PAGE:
“I wish you’d been to our old, old South,” Barney said. “We lived there generation after generation. There we sang, prayed, wept, drank, labored, and then buried our bones.”
“If you like, I’ll take you to another village tomorrow,” the little sparrow chirped excitedly, “a small fishing port; the fishing boats busily drag huge batches of fish and shrimp out of the sea and unload them on that little port.”
“Ah, no,” said Barney.
“As you please,” she said, and got up to pour him a glass of water. Her shoulders, broad and smooth, were like a mountain slope, waiting to be plowed.
The sergeant propped himself on his side to drink. He held the cup with both hands like a baby. She stroked his black stomach; her hand appeared very white against him. And yet she knew she was definitely not a fair-skinned girl. “Didn’t you say the sights are all the same everywhere?” he said apologetically.
“That’s true,” she smiled, “yeah, that’s true.”
“Yeah, that’s true,” he said. He peered at the ceiling through the bottom of the glass, squinting the other eye, as if he were gazing at a distant place through a telescope. He echoed in almost a whisper, “Yeah, that’s true, it’s the same everywhere, the countryside is the same all over the world.”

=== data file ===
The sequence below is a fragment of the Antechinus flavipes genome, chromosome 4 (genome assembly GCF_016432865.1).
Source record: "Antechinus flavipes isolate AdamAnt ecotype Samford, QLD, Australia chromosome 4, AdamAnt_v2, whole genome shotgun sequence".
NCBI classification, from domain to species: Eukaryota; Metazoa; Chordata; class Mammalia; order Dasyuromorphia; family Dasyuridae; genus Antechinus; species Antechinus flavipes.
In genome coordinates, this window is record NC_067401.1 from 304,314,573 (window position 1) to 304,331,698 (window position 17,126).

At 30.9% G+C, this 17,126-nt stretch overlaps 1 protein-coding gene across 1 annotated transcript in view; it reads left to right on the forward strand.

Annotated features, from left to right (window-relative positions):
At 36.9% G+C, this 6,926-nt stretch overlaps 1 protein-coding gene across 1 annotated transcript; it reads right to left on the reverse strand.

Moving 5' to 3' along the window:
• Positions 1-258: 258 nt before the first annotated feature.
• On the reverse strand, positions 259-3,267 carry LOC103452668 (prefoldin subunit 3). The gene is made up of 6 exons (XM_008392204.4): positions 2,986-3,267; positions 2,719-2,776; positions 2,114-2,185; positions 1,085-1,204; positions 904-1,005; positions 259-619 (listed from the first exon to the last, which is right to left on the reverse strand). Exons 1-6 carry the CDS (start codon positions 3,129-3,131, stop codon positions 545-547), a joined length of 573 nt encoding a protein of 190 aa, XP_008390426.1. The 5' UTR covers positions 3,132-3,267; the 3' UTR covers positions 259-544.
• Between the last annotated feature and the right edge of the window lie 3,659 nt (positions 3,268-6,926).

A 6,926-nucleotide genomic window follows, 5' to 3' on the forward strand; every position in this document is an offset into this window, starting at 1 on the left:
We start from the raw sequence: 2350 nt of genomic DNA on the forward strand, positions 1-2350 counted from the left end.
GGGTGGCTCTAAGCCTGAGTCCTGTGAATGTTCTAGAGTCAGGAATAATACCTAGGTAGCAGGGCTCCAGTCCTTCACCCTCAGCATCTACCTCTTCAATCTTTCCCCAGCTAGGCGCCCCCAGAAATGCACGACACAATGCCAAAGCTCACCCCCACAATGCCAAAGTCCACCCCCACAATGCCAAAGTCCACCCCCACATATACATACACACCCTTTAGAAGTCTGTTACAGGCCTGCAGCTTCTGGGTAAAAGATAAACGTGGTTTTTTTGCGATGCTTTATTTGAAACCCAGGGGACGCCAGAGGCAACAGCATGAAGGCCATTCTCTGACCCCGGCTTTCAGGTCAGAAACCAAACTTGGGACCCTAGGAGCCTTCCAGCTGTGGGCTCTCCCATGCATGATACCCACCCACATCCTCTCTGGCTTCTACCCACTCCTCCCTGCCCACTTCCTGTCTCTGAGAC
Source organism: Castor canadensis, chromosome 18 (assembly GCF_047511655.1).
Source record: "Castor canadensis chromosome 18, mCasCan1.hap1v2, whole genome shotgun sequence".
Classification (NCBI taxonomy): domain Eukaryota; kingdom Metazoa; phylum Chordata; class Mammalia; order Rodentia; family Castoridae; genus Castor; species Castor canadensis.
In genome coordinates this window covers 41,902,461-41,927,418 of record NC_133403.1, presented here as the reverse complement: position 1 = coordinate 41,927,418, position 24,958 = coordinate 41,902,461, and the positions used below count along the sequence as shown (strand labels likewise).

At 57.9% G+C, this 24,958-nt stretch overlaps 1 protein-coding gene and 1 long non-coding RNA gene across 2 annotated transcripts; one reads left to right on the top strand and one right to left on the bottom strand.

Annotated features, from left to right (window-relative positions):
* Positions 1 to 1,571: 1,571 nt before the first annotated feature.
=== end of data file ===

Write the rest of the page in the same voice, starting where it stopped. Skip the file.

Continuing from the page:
Her hand was traversing his black body. “Is that true?” she asked.
“Today I saw your countryside, large rice paddies everywhere. The sun shone on the grain that rippled in the wind. The only things missing were the roar and smoke of artillery, the dense forest—otherwise, it would be too much like the place where we fought.” He suddenly started to giggle, because Emily was stroking his pubic hair. He dodged her and put the glass on the table beside the bed. He giggled again. He grabbed her hand. “Don’t do that,” he smiled, “You’re a little whore.”
“Don’t you like it?”
“No, not now,” he said, kissing the hands that he had grabbed, with a tinge of melancholy. She laughed.
“I mean,” she said, “you don’t like the way the village is, because
“I don’t know,” said Barney. His thick lips, like a suction cup, were powerfully sucking the back of her hand.
“Because of the war?”
“Ah, no,” he quickly replied. “My great-grandfather was also a soldier. He joined General Lee to fight the Yankees.” He looked over at the table, picked up a pack of cigarettes lying between the cup and a small harmonica, and pecked out a long, white cigarette with his thick lips. She lit it for him. He was just like a soldier.
“Now I am a sergeant,” he said, full of self-confidence. “Above sergeant is second lieutenant, first lieutenant, lieutenant, then major, lieutenant colonel, and then colonel.”
“You’ll make it,” she said happily. “You’ll make it for sure.”
“By that time, people will call me Colonel Williams—then for the rest of my days the young fellows will respectfully call me Colonel Williams, Colonel Williams.”
She didn’t actually understand what the honor of being a colonel meant. Nevertheless, she faithfully believed that one day he would become a colonel, a devilish and dashing officer, like that Captain Birch who had conferred the promotion on him.